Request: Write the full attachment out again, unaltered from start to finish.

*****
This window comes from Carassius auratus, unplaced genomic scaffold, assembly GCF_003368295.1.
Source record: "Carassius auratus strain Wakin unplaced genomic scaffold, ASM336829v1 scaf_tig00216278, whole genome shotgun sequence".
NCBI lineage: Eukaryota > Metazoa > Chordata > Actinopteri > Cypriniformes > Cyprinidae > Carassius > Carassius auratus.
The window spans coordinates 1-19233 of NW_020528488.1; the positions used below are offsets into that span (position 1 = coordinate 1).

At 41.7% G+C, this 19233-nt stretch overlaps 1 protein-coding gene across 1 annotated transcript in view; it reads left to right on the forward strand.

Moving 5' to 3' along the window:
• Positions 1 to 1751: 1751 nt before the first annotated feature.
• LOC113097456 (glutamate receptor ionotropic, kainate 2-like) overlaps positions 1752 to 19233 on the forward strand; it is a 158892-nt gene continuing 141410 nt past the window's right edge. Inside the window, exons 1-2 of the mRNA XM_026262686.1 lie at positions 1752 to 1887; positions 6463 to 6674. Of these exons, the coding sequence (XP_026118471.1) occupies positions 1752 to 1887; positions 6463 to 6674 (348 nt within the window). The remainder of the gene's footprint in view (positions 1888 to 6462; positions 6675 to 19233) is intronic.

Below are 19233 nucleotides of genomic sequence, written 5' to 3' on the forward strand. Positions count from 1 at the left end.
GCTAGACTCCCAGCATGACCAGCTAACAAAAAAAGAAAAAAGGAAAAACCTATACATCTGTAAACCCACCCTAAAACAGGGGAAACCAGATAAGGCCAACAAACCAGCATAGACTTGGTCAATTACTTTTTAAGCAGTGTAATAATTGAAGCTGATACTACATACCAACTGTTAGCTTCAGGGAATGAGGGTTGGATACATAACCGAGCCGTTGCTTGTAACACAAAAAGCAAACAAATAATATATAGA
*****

This window comes from Carassius auratus, unplaced genomic scaffold, assembly GCF_003368295.1.
Source record: "Carassius auratus strain Wakin unplaced genomic scaffold, ASM336829v1 scaf_tig00216278, whole genome shotgun sequence".
NCBI lineage: Eukaryota > Metazoa > Chordata > Actinopteri > Cypriniformes > Cyprinidae > Carassius > Carassius auratus.
The window spans coordinates 1-19233 of NW_020528488.1; the positions used below are offsets into that span (position 1 = coordinate 1).

At 41.7% G+C, this 19233-nt stretch overlaps 1 protein-coding gene across 1 annotated transcript in view; it reads left to right on the forward strand.

Moving 5' to 3' along the window:
• Positions 1 to 1751: 1751 nt before the first annotated feature.
• LOC113097456 (glutamate receptor ionotropic, kainate 2-like) overlaps positions 1752 to 19233 on the forward strand; it is a 158892-nt gene continuing 141410 nt past the window's right edge. Inside the window, exons 1-2 of the mRNA XM_026262686.1 lie at positions 1752 to 1887; positions 6463 to 6674. Of these exons, the coding sequence (XP_026118471.1) occupies positions 1752 to 1887; positions 6463 to 6674 (348 nt within the window). The remainder of the gene's footprint in view (positions 1888 to 6462; positions 6675 to 19233) is intronic.

Below are 19233 nucleotides of genomic sequence, written 5' to 3' on the forward strand. Positions count from 1 at the left end.
GCTAGACTCCCAGCATGACCAGCTAACAAAAAAAGAAAAAAGGAAAAACCTATACATCTGTAAACCCACCCTAAAACAGGGGAAACCAGATAAGGCCAACAAACCAGCATAGACTTGGTCAATTACTTTTTAAGCAGTGTAATAATTGAAGCTGATACTACATACCAACTGTTAGCTTCAGGGAATGAGGGTTGGATACATAACCGAGCCGTTGCTTGTAACACAAAAAGCAAACAAATAATATATAGA